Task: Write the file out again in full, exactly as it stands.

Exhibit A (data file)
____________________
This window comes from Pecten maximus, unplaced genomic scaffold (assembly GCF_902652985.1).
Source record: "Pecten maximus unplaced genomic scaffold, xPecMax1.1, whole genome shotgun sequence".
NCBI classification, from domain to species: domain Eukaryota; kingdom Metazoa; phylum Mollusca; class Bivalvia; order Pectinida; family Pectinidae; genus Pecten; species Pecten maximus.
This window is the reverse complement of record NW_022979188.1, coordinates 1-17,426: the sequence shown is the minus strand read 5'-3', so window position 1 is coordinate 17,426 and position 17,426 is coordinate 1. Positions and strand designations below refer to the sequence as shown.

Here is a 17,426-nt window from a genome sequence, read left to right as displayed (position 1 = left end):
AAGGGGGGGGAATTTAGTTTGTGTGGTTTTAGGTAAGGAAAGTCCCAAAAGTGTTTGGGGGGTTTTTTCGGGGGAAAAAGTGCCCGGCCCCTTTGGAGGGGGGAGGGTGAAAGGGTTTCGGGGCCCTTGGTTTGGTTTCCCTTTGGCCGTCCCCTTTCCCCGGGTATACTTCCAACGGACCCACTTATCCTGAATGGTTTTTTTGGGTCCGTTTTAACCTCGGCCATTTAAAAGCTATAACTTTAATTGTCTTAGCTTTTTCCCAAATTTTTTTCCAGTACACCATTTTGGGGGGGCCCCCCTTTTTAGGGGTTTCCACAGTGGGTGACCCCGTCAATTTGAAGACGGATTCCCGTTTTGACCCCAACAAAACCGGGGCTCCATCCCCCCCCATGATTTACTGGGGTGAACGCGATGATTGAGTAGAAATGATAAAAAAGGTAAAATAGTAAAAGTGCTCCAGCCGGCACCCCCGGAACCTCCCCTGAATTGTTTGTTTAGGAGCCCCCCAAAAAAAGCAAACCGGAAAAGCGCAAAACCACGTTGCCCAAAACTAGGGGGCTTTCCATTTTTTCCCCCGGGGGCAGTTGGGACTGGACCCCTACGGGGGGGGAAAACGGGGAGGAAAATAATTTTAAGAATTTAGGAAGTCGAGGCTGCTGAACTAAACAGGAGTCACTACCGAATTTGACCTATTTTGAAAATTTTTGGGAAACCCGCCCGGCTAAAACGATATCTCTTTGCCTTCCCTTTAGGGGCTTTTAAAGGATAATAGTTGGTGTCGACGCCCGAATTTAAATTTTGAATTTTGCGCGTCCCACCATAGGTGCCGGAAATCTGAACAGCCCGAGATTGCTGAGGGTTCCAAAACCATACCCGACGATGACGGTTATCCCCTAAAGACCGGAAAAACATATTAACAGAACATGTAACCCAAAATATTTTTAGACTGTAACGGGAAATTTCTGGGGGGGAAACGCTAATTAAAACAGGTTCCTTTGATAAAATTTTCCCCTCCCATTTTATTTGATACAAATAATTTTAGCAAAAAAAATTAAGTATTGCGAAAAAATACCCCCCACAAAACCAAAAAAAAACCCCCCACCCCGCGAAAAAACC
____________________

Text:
This window comes from Pecten maximus, unplaced genomic scaffold (assembly GCF_902652985.1).
Source record: "Pecten maximus unplaced genomic scaffold, xPecMax1.1, whole genome shotgun sequence".
NCBI classification, from domain to species: domain Eukaryota; kingdom Metazoa; phylum Mollusca; class Bivalvia; order Pectinida; family Pectinidae; genus Pecten; species Pecten maximus.
This window is the reverse complement of record NW_022979188.1, coordinates 1-17,426: the sequence shown is the minus strand read 5'-3', so window position 1 is coordinate 17,426 and position 17,426 is coordinate 1. Positions and strand designations below refer to the sequence as shown.

Here is a 17,426-nt window from a genome sequence, read left to right as displayed (position 1 = left end):
AAGGGGGGGGAATTTAGTTTGTGTGGTTTTAGGTAAGGAAAGTCCCAAAAGTGTTTGGGGGGTTTTTTCGGGGGAAAAAGTGCCCGGCCCCTTTGGAGGGGGGAGGGTGAAAGGGTTTCGGGGCCCTTGGTTTGGTTTCCCTTTGGCCGTCCCCTTTCCCCGGGTATACTTCCAACGGACCCACTTATCCTGAATGGTTTTTTTGGGTCCGTTTTAACCTCGGCCATTTAAAAGCTATAACTTTAATTGTCTTAGCTTTTTCCCAAATTTTTTTCCAGTACACCATTTTGGGGGGGCCCCCCTTTTTAGGGGTTTCCACAGTGGGTGACCCCGTCAATTTGAAGACGGATTCCCGTTTTGACCCCAACAAAACCGGGGCTCCATCCCCCCCCATGATTTACTGGGGTGAACGCGATGATTGAGTAGAAATGATAAAAAAGGTAAAATAGTAAAAGTGCTCCAGCCGGCACCCCCGGAACCTCCCCTGAATTGTTTGTTTAGGAGCCCCCCAAAAAAAGCAAACCGGAAAAGCGCAAAACCACGTTGCCCAAAACTAGGGGGCTTTCCATTTTTTCCCCCGGGGGCAGTTGGGACTGGACCCCTACGGGGGGGGAAAACGGGGAGGAAAATAATTTTAAGAATTTAGGAAGTCGAGGCTGCTGAACTAAACAGGAGTCACTACCGAATTTGACCTATTTTGAAAATTTTTGGGAAACCCGCCCGGCTAAAACGATATCTCTTTGCCTTCCCTTTAGGGGCTTTTAAAGGATAATAGTTGGTGTCGACGCCCGAATTTAAATTTTGAATTTTGCGCGTCCCACCATAGGTGCCGGAAATCTGAACAGCCCGAGATTGCTGAGGGTTCCAAAACCATACCCGACGATGACGGTTATCCCCTAAAGACCGGAAAAACATATTAACAGAACATGTAACCCAAAATATTTTTAGACTGTAACGGGAAATTTCTGGGGGGGAAACGCTAATTAAAACAGGTTCCTTTGATAAAATTTTCCCCTCCCATTTTATTTGATACAAATAATTTTAGCAAAAAAAATTAAGTATTGCGAAAAAATACCCCCCACAAAACCAAAAAAAAACCCCCCACCCCGCGAAAAAACC